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Bruins blast Blues, take 2-1 lead in Stanley Cup Final

Boston's special teams made the difference as the Bruins went 4-for-4 on power plays in a Game 3 blowout win. St. Louis looks to regroup after Jordan Binnington gave up five goals and was benched in the second period.

So much for the Boston Bruins’ top line slowing down.

After a tough Game 2, and a relatively slow start to the 2019 Stanley Cup Final, the trio of Patrice Bergeron, Brad Marchand, and David Pastrnak factored heavily into Boston’s 7-2 Game 3 win, which gives the Bruins a 2-1 series lead.
[Power play awakens Bruins’ top line]

Bergeron set the tone with a power-play goal to open the Bruins’ scoring, while Pastrnak also found the net on the power play, essentially killing the drama of Game 3 by making it 4-0 after Sean Kuraly’s 3-0 goal survived an offside review.

(To be honest, most of the Bruins factored heavily into this win, as Marcus Johansson and Charlie Coyle also gave the Blues all they could handle.)

While the Bruins’ bombastic power play flexed its muscle in Game 3, Jordan Binnington buckled under the pressure, which is not something you could often argue during his impressive run during the 2019 Stanley Cup Playoffs. In particular, that Kuraly goal is one Binnington would really want back, though it wasn’t the only regrettable one of the five the rookie goalie allowed.


Binnington’s had his struggles before, mind you, to the point that he’s distinguished himself by bouncing back uncommonly well for a young goalie when he does have those off nights. Game 3 marks arguably the lowest point of Binnington’s run, to the point that we saw Jake Allen in net for the first time during this postseason.

One would assume that the Blues haven’t lost confidence in Binnington, nor has the rookie lost it all in himself, but he nonetheless faces his biggest challenge yet. Frankly, the Bruins are looking like an absolute buzzsaw right now, to the point that Binnington may strain merely to limit their scoring, rather than shutting Boston down completely.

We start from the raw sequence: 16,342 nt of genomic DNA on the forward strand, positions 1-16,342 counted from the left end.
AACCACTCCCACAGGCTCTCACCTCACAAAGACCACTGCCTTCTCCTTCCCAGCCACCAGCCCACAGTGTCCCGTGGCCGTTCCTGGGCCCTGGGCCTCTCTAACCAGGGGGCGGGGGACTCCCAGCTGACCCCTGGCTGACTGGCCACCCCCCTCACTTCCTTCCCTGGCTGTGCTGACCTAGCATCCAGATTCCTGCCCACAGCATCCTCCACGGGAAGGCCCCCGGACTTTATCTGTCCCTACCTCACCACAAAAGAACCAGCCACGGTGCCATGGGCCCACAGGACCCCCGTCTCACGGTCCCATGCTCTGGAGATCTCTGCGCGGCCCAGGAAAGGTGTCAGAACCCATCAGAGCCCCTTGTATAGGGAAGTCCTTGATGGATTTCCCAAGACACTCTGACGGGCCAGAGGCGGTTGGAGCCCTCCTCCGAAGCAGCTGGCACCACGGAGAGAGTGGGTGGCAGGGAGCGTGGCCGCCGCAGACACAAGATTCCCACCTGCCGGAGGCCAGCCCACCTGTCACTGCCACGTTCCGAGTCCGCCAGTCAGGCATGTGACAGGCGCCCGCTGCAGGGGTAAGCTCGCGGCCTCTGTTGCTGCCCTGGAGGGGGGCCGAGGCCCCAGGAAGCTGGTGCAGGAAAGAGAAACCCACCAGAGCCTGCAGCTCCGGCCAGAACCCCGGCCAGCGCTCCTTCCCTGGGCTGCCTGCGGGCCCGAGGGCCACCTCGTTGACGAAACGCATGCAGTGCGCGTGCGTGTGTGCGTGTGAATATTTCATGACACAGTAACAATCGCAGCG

Then again, the Bruins seemed to clearly outclass the Blues in Game 1, only for St. Louis to flip the script in Game 2. Both of these teams have been able to rebound from disappointments during their runs, and this Blues team famously recovered from ranking last in the league remarkably late in the regular season, so counting St. Louis out seems like a bad idea.

Also a bad idea: letting the Bruins get on the power play, and letting Boston’s top line really get rolling. That happened in Game 3, and it’s up to the Blues to make sure that this isn’t the story of the series. About the only silver lining for St. Louis is that they managed a late power-play goal to get their first such goal of the 2019 Stanley Cup Final, but that was as close to a “garbage goal” as you’ll get this time of year. If the Blues can’t win the special teams battle, they at least need to make it close to even if they want to win their first-ever Stanley Cup.
[More on the one-sided special teams play in Game 3]

That task looked a lot tougher after Game 3 than it did until Game 2, so it’s up to St. Louis to put together a much better effort on Monday.

Game 4 of the 2019 Stanley Cup Final airs on NBC at 8 p.m. ET on Monday (stream here).

James O’Brien is a writer for Pro Hockey Talk on NBC Sports. Drop him a line at or follow him on Twitter @cyclelikesedins.